HSBC Holdings PLC is in talks to sell its $9.3-billion (U.S.) stake in China’s Ping An Insurance, stepping up a programme by Europe’s biggest bank to shed non-core operations to boost profitability.
A sale, widely expected as part of HSBC’s three-year recovery plan after the 2008 financial crisis and regulatory reforms, could earn the bank a pre-tax profit of up to $6.5-billion, Mizuho Securities analyst Jim Antos said.
The bank, which spent $1.7-billion to build a 15.6 per cent stake in China’s second-largest insurer between 2002 and 2005, confirmed it was in talks to sell the stake, saying that it has “from time to time received approaches regarding its shareholding”.
Its statement followed a Monday report by the Hong Kong Economic Journal, a Chinese language newspaper, that named tycoon Dhanin Chearavanont, Thailand’s richest man, as a potential buyer.
“This makes sense for HSBC because it has been disposing of so many of its non-core businesses,” said Ivan Li, an analyst at Maybank Kim Eng in Hong Kong. “The question that everyone has will be on HSBC’s stake in Bank of Communications.”
HSBC has announced 41 disposals and closures since the start of 2011, and the potential Ping An sale fuelled speculation about other assets that are not integral to its day-to-day business operations.
Its stake in Bank of Communications (BoCom), China’s fifth-largest lender, stands at 19.9 per cent and is worth about HK$79-billion ($10-billion U.S.), according to Thomson Reuters data.
HSBC has signed up for fundraisings to keep its BoCom stake intact, but it has not paid up for some Ping An cash calls, allowing its holding to be diluted.
“It’s cleaning up the strategy, as they don’t have any control over Ping An,” said Simon Maughan, analyst at Olivetree Securities in London. “ This looks like a maturing of the China strategy ... I would hope it’s a powerful signal that HSBC can organically deliver in China, so I think it’s a positive step.”
Ping An said in a statement that it will pay close attention to progress in the matter.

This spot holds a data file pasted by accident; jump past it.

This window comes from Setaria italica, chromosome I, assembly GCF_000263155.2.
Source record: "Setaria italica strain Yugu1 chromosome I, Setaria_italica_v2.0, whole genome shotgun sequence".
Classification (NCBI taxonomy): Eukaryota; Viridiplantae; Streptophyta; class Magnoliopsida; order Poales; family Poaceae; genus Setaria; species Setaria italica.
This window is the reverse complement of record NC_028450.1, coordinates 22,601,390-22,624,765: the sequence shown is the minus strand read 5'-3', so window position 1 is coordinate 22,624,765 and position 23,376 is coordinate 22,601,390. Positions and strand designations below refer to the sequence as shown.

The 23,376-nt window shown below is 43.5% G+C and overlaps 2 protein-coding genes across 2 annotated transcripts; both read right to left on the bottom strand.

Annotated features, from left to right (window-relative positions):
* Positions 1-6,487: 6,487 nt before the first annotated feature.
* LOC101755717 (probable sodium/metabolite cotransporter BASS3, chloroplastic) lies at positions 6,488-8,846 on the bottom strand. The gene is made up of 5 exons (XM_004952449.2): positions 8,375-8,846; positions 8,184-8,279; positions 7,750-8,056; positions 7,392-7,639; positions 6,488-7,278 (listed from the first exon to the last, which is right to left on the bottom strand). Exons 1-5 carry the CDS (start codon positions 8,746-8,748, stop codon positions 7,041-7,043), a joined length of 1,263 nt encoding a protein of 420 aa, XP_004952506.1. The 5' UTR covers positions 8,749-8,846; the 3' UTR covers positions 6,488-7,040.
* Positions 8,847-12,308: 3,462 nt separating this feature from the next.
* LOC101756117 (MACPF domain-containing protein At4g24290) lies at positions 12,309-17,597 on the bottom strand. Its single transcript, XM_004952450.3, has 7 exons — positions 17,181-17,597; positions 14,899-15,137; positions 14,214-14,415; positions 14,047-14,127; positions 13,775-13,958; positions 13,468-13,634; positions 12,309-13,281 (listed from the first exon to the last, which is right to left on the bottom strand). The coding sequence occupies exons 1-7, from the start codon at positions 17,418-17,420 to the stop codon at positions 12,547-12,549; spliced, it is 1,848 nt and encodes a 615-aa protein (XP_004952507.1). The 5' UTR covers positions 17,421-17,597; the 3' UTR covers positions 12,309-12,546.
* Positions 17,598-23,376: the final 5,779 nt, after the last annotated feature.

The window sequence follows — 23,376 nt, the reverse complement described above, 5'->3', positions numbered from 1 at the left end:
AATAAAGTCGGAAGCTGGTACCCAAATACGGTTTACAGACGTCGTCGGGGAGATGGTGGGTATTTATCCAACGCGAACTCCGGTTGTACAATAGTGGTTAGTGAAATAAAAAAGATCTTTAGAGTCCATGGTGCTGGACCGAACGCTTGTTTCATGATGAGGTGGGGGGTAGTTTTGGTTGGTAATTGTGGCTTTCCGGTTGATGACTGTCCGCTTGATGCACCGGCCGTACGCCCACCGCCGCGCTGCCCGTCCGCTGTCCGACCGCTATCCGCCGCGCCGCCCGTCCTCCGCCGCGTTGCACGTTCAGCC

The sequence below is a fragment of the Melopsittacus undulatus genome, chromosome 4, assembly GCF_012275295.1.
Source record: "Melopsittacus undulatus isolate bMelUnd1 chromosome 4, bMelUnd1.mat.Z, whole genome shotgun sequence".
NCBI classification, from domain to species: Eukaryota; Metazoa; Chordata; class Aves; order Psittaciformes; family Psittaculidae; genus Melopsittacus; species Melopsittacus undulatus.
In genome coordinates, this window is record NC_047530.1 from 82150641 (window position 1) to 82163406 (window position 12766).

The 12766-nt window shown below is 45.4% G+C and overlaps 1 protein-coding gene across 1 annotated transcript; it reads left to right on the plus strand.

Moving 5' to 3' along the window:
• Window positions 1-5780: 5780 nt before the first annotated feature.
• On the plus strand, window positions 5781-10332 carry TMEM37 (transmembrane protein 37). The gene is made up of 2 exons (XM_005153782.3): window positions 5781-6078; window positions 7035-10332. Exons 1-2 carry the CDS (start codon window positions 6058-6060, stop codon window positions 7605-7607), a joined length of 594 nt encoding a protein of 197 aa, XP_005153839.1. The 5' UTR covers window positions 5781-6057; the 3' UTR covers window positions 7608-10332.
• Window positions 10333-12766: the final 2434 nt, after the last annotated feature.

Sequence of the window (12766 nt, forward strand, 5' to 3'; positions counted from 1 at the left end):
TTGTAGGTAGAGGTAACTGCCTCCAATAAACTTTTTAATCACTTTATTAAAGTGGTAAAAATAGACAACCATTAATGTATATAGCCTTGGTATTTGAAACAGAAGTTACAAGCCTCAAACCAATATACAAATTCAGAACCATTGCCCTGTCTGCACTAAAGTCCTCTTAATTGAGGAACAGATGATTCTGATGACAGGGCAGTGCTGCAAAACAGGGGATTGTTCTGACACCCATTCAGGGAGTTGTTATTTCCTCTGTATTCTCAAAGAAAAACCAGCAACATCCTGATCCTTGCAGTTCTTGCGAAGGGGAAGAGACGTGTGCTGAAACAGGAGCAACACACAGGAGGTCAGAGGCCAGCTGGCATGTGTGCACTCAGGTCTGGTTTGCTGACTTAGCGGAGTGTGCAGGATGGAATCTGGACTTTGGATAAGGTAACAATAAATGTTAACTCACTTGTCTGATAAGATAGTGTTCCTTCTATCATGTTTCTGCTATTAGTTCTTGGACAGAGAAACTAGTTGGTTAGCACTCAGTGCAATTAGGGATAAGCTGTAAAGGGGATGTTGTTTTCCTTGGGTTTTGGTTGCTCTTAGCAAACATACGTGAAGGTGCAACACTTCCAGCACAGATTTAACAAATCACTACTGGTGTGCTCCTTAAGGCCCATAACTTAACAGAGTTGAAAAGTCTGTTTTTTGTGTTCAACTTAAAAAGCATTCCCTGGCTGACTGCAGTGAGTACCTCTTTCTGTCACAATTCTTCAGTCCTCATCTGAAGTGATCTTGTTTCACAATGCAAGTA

HSBC, the name and origins of which date back to its start in Hong Kong and Shanghai in 1865, has been keen to move faster in China and likes to portray itself as different from other foreign banks that pulled back during the crisis. Those retreats were frowned upon by China’s government.
The bank’s ambitions, however, have been constrained by regulations that have limited attempts to increase its holding in BoCom, open more branches on the mainland or list its shares in Shanghai.
Mizuho Securities analyst Antos said that the profit from a sale of the Ping An stake would help to boost HSBC’s Tier One capital ratio to 13.6 per cent, from about 13.1 per cent, but he cautioned on the size of the deal.
“You can’t sell if you can’t find a buyer, because it’s impossible to dump so many shares on the market at one time,” he said.
A sale would require approval from China’s insurance and banking regulators, narrowing the list of possible buyers because Chinese authorities have traditionally allowed only financial groups to take stakes in the country’s major banks and insurers.
Another challenge to a sale is a $4-billion initial public offering (IPO) by Chinese insurer Pacific Insurance Company of China Group (PICC), which could steal strategic buyers that may otherwise have acquired HSBC’s Ping An stake.
The sheer size of the deal makes it difficult to sell to a single buyer. Bank of America last year sold its remaining $6.6-billion stake in China Construction Bank to Singapore state investors Temasek Holdings and a consortium of Chinese buyers.
Sovereign wealth fund Qatari Investment Authority has also invested in Chinese financial groups, owning about 2 per cent of Agricultural Bank of China <1288.HK>.
Forbes magazine says that Thai tycoon Chearavanont, who owns unlisted Chaoren Pokphand (CP) Group, Thailand’s largest food and agricultural business, is worth $7.4-billion.
CP Group was not available for comment and Chearavanont could not be reached.
The bank has been exiting non-core businesses since Chief Executive Stuart Gulliver laid out his plans in May 2011 to boost profitability. It has since sold or wound down various businesses including its non-life insurance operations.
This year the bank sold its general insurance business to French insurer Axa and Australia’s QBE Insurance Group Ltd. It is also looking to sell its 18 per cent stake in Vietnamese insurer Bao Viet Holdings.
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